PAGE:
This morning the interview was with a priest from Gabon. When asked why he had come to Rome, he said that he had responded to Pope Benedict's invitation as a cry from the heart. In the difficult times we have been going through, the Pope himself has need of comfort in his mission. "I have come to show the Pope how much I love him and how much I love the Church." He concluded by avowing that he wished to renew his own sense of mission, and that it will bear fruit in his own country.

And this afternoon a priest from Togo was asked why he had come. Referring to Pope Benedict, he said, "Because Papa called me." Had this been a year of interior renewal for him? "Yes." And what will remain for him now the year is ending? "Joy in being a priest."

As for us, over at 'Clerical Reform' our vocation is mentioned with gratitude; and at yesterday's General Audience the Holy Father invited the faithful throughout the world to participate with prayer in these closing events.

Have a holy vigil everyone.

In Christo pro Papa









2. Yesterday afternoon in the Paul VI Audience hall Cardinal Bertone addressed several thousand of the priests. For a report on this please see the Zenit report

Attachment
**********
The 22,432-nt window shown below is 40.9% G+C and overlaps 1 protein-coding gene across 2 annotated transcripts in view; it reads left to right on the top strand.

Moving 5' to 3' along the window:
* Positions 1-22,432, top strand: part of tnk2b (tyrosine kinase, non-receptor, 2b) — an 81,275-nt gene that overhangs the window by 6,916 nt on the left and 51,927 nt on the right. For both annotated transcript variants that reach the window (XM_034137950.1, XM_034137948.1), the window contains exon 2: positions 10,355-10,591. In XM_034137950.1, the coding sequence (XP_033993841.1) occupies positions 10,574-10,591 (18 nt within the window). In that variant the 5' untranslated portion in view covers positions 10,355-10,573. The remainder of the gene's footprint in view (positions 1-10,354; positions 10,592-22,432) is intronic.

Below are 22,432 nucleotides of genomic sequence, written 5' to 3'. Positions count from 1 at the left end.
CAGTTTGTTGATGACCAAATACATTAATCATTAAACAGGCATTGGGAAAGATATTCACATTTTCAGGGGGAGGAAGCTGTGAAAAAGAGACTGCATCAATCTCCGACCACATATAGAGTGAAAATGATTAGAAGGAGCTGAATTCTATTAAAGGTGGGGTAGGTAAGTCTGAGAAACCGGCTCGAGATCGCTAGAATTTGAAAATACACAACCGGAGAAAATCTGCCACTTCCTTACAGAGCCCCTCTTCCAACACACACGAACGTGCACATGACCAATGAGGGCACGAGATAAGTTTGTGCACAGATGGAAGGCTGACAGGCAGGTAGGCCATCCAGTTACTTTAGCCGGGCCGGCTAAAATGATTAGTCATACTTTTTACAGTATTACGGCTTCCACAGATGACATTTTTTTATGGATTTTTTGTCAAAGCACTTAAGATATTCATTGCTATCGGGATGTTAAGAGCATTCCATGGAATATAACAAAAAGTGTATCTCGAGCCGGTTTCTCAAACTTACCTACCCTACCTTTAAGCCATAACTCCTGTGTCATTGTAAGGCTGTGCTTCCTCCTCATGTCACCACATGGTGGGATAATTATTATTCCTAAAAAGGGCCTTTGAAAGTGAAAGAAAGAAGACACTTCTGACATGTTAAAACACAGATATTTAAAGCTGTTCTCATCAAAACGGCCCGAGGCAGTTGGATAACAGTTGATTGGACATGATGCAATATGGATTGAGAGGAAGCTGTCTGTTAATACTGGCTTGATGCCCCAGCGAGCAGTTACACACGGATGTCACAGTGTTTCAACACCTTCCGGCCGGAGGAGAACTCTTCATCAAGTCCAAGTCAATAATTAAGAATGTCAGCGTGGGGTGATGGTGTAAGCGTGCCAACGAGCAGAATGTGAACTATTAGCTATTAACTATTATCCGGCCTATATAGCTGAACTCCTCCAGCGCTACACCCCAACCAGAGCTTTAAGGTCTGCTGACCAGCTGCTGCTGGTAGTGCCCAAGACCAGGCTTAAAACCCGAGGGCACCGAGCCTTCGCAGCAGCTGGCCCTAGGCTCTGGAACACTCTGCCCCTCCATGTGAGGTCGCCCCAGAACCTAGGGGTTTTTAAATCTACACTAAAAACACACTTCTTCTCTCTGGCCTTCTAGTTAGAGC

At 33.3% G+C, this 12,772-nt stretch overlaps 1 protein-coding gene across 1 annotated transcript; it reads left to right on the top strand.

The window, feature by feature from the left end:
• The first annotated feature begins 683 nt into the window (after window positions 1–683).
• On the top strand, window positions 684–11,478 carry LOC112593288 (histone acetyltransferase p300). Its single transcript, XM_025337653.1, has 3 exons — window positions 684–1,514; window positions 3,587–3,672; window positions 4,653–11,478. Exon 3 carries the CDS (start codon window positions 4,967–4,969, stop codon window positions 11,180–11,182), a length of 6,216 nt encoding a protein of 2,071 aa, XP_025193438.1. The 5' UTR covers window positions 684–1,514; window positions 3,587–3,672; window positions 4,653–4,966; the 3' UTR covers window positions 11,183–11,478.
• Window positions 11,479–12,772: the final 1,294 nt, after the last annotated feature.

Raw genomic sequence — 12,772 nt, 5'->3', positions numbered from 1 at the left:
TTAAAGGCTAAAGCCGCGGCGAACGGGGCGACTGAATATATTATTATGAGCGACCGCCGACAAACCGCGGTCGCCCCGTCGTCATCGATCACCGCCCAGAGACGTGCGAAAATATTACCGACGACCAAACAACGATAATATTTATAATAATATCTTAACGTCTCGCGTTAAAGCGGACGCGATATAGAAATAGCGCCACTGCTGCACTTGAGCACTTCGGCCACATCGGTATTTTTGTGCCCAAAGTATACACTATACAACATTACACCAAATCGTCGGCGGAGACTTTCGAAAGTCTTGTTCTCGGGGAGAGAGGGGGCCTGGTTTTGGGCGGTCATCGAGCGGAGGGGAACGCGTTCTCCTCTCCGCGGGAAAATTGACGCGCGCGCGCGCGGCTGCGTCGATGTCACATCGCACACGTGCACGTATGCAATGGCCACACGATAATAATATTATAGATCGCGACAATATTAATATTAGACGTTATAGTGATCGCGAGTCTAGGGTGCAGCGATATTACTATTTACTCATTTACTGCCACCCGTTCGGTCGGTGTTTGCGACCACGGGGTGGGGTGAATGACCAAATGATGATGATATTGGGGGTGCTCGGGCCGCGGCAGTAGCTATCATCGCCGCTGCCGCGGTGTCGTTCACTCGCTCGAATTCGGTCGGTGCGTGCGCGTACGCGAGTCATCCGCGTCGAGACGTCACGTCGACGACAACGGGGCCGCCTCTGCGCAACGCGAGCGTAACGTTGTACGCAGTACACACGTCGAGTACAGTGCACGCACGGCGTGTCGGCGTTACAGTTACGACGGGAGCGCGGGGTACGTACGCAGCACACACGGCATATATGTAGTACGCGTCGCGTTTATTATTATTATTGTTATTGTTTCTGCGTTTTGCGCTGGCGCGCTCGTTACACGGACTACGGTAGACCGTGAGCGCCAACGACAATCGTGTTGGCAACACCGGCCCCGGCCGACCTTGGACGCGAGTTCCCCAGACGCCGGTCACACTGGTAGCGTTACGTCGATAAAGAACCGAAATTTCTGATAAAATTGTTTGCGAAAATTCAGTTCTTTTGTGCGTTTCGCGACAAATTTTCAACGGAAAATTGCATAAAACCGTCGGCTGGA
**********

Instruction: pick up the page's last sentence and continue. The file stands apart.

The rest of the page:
Monday, 7 June 2010

The Litany of Loreto: Further thoughts

First of all thanks to epsilon for his suggestions, and to several people who have written to me privately encouraging me not to give up hope. One of these echoed epsilon's suggestion that I mount a petition. I am doubtful of my own ability to do such a thing as my blogs are not sufficiently widely read, but will wait until the end of this week and the Solemnity of the Sacred Heart, before reconsidering the matter.

Secondly, I omitted to mention in my last post that my PCED correspondent also said, "We do not know what initiative(s) the Holy Father may take in the closing of the Year for Priests." This encouraged me to continue praying that he may do something special in any case. We now know that in Fatima he consecrated all priests to the Immaculate Heart of Mary and the spoken prayer with which he did it was very special indeed. (He even mentioned the many who are consecrated to spiritual motherhood of priests.) In a very important respect, what he did was much more than I had asked for in the letter that never reached him. On the other hand, having this added invocation in the Litany, would be a perpetual reminder of the Year of the Priest and of his consecration in Fatima, a reminder to us all to continue to pray to Our Blessed Mother for all our priests.